08:23PM, Thursday 04 November 2021
Experts on water safety called for more safety measures to be introduced by landowners during an inquest into the death of teenager Jordan Veira.
The inquest into the death of the 15-year-old – who drowned after he got into difficulty in the water near Bourne End in May – was held today (Thursday).
As part of proceedings, Steve Collins, head of unit at the Kingston Maritime Voluntary Service (a charity that works to promote safety on the Thames) gave his opinion on what needs to change to prevent future incidents.
The day that Jordan was seen disappearing below the surface of the water, May 31, it was about 25 degrees outside. River temperatures remained at 16 degrees.
This temperature is one degree above the threshold for ‘high risk’ of cold-water shock.
“These things are predictable,” Mr Collins said. “There’s a direct relationship to the weather. My heart drops each time I hear there’s going to be a (hot spell).
“On days when there are lots of children at the river, we have spoken to them about the dangers. But the temptation for them to jump in is irresistible.
“Very often, children ignore our advice. They will ask, ‘Where are the signs?’” Mr Collins said.
Senior coroner for Berkshire, Heidi Connor, noted that the river does not appear especially dangerous.
“There’s nothing to indicate that there’s a deep bit further in, and there are no warning signs at the scene at all,” she said. “There was nothing in that area to indicate the risk.”
“My understanding is that it’s the landowner’s responsibility to put up those signs,” Mr Collins said.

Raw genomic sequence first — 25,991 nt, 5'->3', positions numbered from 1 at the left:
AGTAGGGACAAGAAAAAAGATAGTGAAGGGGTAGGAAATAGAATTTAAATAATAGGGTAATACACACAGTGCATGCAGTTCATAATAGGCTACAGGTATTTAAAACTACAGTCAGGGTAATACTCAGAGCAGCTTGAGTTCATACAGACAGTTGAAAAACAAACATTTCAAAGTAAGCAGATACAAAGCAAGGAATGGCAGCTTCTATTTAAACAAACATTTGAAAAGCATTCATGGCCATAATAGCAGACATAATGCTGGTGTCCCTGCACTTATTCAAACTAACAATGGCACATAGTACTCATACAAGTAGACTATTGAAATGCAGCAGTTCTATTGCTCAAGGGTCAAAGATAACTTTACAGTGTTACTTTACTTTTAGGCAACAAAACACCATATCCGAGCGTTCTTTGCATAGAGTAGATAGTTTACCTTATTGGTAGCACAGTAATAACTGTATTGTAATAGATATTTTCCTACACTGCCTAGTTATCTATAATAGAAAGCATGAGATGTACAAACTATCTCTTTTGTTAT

He added that there should have been a throw rope nearby – a buoyant rope of about 20-25 metres that is light enough to be easily thrown to someone far away.
Another option, he said, is a string of buoys which indicate the deepest part of the water.
It was determined that installing these would be the responsibility of the National Trust, which owns the land where Jordan drowned.
Despite suggesting these measures, Mr Collins added that the best solution would be to have ‘qualified and equipped’ lifeguards on the banks and in boats.
However, Sibongile Veira, Jordan’s mother, expressed her opinion on the importance of signage or other visual cues.
“If I see a sign (indicating) the dip in the water and I can see that anyone else’s children are going in, I would say, ‘Be careful,’” she said.
Concerns were also raised that risk assessments for the water are not dynamic, reflecting changes such as increased water levels from rain.
One issue is that not everyone in the water looks to be in trouble. At the inquest, a witness statement described seeing Jordan in the water but thought that he ‘looked calm’.
“There’s a common misconception of someone in trouble waving their hands in the air,” said Mr Collins. “Usually, you can only see their head.”
In the next part of the inquest, a representative from the National Trust – the landowners – spoke about the measures it would consider to prevent further incidents. [LINK]